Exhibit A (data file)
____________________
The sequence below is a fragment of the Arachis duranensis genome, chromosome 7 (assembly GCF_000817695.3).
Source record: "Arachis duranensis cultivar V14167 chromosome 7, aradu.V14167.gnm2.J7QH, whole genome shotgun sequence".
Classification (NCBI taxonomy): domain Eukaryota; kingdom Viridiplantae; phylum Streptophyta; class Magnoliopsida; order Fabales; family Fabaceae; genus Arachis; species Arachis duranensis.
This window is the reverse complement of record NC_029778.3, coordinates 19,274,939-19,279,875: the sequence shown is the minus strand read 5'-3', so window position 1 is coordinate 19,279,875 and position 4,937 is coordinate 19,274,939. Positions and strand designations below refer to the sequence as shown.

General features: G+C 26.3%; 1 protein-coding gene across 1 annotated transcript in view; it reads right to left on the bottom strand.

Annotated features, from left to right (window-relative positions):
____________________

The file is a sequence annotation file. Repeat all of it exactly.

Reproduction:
The sequence below is a fragment of the Arachis duranensis genome, chromosome 7 (assembly GCF_000817695.3).
Source record: "Arachis duranensis cultivar V14167 chromosome 7, aradu.V14167.gnm2.J7QH, whole genome shotgun sequence".
Classification (NCBI taxonomy): domain Eukaryota; kingdom Viridiplantae; phylum Streptophyta; class Magnoliopsida; order Fabales; family Fabaceae; genus Arachis; species Arachis duranensis.
This window is the reverse complement of record NC_029778.3, coordinates 19,274,939-19,279,875: the sequence shown is the minus strand read 5'-3', so window position 1 is coordinate 19,279,875 and position 4,937 is coordinate 19,274,939. Positions and strand designations below refer to the sequence as shown.

General features: G+C 26.3%; 1 protein-coding gene across 1 annotated transcript in view; it reads right to left on the bottom strand.

Annotated features, from left to right (window-relative positions):